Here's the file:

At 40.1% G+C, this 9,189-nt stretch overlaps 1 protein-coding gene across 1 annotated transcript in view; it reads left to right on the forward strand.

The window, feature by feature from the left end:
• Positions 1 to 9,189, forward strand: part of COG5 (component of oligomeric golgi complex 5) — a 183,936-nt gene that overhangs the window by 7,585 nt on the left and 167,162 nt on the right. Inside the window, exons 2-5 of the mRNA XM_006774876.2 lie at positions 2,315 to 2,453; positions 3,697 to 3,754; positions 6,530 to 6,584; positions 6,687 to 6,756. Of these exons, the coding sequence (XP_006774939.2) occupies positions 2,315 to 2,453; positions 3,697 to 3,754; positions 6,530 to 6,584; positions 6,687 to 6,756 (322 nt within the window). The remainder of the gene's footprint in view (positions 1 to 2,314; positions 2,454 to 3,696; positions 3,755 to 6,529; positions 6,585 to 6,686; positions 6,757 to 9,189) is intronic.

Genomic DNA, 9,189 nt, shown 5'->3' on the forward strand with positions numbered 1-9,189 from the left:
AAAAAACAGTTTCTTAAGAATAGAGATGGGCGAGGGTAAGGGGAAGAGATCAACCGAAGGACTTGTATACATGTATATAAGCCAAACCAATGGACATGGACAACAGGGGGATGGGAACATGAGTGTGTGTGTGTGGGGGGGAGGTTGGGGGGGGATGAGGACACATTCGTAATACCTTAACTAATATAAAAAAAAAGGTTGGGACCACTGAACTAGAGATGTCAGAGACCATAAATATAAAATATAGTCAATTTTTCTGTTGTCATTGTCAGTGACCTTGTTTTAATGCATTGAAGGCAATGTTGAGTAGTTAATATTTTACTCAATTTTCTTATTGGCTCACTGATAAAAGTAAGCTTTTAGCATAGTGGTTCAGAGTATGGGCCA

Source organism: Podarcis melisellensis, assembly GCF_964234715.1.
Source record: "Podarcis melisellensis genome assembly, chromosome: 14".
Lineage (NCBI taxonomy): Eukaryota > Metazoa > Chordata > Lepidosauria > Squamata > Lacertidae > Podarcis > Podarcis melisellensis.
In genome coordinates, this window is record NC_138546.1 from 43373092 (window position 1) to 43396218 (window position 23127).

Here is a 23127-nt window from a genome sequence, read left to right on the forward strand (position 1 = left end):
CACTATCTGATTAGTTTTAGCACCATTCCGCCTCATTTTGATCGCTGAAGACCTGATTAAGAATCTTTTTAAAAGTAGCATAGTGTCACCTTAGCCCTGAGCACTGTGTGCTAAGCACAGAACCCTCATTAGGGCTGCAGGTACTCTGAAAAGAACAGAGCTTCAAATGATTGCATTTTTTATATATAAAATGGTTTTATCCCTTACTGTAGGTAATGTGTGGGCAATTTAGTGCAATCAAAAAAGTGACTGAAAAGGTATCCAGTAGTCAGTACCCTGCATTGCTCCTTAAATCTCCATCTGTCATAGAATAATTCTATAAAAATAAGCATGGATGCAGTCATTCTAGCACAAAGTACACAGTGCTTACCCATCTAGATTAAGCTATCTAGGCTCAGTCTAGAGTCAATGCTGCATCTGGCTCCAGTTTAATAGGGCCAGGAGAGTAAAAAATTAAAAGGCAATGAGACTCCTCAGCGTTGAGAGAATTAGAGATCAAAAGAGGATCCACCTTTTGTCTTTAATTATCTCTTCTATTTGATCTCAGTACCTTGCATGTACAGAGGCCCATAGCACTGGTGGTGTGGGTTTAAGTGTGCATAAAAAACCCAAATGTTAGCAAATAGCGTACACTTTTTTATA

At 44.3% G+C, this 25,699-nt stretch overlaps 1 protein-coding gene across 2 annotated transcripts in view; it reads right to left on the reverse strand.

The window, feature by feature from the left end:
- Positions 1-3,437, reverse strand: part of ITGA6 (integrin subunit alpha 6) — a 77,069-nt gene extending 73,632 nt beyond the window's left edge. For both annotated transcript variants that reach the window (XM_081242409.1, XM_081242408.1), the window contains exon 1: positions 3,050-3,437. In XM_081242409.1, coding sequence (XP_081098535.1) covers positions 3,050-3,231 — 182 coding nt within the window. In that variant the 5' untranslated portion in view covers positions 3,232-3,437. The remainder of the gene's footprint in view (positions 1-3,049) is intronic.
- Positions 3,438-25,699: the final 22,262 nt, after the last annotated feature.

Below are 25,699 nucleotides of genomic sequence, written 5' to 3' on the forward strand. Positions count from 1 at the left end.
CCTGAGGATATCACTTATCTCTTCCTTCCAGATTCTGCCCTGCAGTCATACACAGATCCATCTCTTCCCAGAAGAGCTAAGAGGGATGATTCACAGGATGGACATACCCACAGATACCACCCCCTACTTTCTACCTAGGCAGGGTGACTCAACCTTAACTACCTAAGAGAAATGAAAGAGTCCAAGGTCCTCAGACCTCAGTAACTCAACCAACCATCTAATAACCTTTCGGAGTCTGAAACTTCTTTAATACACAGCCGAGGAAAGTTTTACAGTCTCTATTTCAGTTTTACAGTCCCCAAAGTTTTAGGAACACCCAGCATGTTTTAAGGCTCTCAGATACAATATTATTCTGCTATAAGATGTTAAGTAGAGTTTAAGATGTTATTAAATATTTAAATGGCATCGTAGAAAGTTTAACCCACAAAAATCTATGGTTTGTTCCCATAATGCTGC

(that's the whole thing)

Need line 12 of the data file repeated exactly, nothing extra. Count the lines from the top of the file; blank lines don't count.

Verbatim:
At 44.3% G+C, this 25,699-nt stretch overlaps 1 protein-coding gene across 2 annotated transcripts in view; it reads right to left on the reverse strand.